(126g) Starting the Road to Commercialization: Pharmacy on Demand (POD) Ciprofloxacin | AIChE

(126g) Starting the Road to Commercialization: Pharmacy on Demand (POD) Ciprofloxacin


Rogers, L. - Presenter, On Demand Pharmaceuticals
Thomas, D., Massachusetts Institute of Technology
Schultz, V., Massachusetts Institute of Technology
Hart, T., Massachusetts Institute of Technology
Salz, C., MIT
Capellades, G., Massachusetts Institute of Technology
Neurohr, C., Massachusetts Institute of Technology
Wiemeyer, H., ETH Zurich
Hammersmith, G., Massachusetts Institute of Technology
Rapp, K., Massachusetts Institute of Technology
Brancazio, D., Massachusetts Institute of Technology
Myerson, A. S., Massachusetts Institute of Technology
Jamison, T., Massachusetts Institute of Technology
Jensen, K. F., Massachusetts Institute of Technology
Chen, E., Emory University
Unfortunately, both the cost and supply gaps of medicine are increasing. There are on average 200 active drug shortages nationally each year. Lengthy supply chains, limited numbers of manufacturers (commodity chemicals and drug product), and surges in demand are some of the more prominent causes of drug shortages. This lack of responsiveness, uncertainty, and diversity create pressure for drug suppliers, hospitals, and care givers to provide in time medication.

Through the lifetime of the Pharmacy on Demand (POD) initiative, researchers have worked toward addressing these chemical and economic inefficiencies associated with “typical” large-scale batch pharmaceutical manufacturing. Substantial advances in complex reaction telescoping, real time formulation, reaction engineering and pumping technologies have enabled the design, construction and implementation of a compact and reconfigurable platform. Tight control of process inputs and the implementation of in-line process analytical technologies enabled high volumes of APIs (Atropine, Diphenhydramine, Ciprofloxacin, Diazepam, Doxycycline, and Lidocaine to name but a few) to be manufactured over a four-week manufacturing campaign.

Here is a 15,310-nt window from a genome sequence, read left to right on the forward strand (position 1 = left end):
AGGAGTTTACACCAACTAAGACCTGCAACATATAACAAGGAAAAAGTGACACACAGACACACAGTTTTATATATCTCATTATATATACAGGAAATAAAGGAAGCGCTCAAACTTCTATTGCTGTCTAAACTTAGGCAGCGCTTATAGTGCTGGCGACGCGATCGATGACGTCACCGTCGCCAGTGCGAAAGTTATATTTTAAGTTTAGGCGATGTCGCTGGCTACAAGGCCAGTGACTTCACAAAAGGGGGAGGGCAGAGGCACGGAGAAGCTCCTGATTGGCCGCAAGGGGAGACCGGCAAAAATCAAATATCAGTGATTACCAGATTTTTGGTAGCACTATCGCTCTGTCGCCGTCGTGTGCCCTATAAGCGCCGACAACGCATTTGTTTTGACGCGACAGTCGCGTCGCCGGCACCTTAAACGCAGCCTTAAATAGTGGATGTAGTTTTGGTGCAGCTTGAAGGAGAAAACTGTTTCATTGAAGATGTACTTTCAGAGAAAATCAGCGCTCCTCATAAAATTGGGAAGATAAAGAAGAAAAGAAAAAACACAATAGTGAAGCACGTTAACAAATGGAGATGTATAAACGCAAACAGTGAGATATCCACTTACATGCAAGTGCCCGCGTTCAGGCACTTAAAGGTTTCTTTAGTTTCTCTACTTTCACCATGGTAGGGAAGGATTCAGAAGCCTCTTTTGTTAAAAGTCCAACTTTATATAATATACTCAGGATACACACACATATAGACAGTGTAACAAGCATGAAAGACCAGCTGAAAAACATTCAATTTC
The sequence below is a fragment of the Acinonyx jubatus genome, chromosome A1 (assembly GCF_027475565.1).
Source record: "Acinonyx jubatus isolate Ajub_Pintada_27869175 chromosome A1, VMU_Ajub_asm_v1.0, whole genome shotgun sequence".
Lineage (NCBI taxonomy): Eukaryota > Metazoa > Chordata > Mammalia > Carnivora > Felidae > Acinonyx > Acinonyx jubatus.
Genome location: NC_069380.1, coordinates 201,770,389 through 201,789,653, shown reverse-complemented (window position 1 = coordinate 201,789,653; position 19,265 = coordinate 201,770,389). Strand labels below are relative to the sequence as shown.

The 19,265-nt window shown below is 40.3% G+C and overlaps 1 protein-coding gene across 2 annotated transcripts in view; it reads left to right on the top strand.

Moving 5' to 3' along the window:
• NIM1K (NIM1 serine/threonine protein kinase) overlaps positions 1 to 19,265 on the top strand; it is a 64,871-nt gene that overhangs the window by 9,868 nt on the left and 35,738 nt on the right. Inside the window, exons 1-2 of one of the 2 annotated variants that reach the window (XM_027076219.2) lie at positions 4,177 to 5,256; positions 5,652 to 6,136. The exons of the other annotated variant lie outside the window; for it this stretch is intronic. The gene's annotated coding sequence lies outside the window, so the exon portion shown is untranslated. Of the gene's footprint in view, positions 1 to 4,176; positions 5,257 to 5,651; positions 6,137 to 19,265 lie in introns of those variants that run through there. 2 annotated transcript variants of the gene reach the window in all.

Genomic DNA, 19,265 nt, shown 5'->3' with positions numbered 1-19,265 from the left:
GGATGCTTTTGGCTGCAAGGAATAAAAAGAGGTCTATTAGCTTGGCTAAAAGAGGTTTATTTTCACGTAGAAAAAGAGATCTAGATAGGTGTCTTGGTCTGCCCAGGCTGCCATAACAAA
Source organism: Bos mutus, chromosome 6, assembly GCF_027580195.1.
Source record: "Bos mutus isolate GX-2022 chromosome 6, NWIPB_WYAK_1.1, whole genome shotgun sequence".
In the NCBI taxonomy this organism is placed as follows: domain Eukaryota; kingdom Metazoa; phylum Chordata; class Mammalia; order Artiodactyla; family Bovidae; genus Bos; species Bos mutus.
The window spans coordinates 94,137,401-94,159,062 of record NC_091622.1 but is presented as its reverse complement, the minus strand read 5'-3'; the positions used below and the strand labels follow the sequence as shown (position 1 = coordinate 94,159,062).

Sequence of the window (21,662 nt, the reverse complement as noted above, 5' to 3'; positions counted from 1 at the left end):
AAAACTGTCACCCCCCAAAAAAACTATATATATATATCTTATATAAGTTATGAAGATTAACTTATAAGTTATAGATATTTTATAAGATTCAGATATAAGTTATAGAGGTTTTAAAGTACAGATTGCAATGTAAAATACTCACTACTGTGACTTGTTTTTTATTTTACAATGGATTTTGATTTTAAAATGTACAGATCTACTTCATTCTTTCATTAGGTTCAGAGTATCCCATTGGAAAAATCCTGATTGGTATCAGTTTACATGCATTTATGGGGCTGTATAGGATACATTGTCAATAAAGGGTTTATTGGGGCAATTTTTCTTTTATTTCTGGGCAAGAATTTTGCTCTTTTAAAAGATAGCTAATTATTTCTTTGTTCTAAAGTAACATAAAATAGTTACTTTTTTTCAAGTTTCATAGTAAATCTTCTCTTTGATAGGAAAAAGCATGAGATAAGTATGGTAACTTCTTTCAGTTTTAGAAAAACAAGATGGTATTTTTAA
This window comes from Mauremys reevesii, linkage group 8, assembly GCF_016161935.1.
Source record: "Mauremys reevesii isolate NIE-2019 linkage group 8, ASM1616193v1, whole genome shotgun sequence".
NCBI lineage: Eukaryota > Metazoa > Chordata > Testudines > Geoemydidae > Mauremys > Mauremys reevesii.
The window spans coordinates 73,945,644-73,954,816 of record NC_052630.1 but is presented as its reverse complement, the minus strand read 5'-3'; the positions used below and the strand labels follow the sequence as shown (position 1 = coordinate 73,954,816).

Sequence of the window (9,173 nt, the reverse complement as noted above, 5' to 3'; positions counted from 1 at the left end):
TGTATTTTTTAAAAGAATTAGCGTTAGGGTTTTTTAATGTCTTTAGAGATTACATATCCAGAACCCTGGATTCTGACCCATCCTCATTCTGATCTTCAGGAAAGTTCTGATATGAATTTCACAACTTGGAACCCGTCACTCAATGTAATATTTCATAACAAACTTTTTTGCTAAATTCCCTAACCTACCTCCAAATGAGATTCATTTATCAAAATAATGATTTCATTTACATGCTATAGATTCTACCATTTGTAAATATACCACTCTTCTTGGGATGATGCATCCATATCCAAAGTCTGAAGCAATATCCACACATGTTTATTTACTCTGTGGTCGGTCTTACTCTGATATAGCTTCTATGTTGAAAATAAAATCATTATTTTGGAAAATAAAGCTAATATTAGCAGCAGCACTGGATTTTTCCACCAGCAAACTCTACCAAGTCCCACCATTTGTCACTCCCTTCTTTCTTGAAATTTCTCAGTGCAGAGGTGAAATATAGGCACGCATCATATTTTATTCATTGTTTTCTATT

This production campaign served as a demonstration of these platforms ability to produce multiple API in one equipment train. However, to move towards the potential commercial realization of such platforms, it was thought prudent to select only one API, in this case Ciprofloxacin (a broad spectrum anti-biotic used to treat a wide spectrum of infections, most notably anthrax exposure) and target of filing an Abbreviated New Drug Application (ANDA) with the FDA.

The goal of this phase of the project was to create a platform/process capable of the end-to-end production of Ciprofloxacin HCl from commercially available starting materials to final oral solid dose. This platform/process had to be capable of meeting current Good Manufacturing Practices (cGMP) whilst producing material that would pass United States Pharmacopeia (USP) specifications for Ciprofloxacin HCl. Design of experiments, residence time distributions etc. were completed to aid in the process characterization, development, and optimization work required for the pharmaceutical development phase.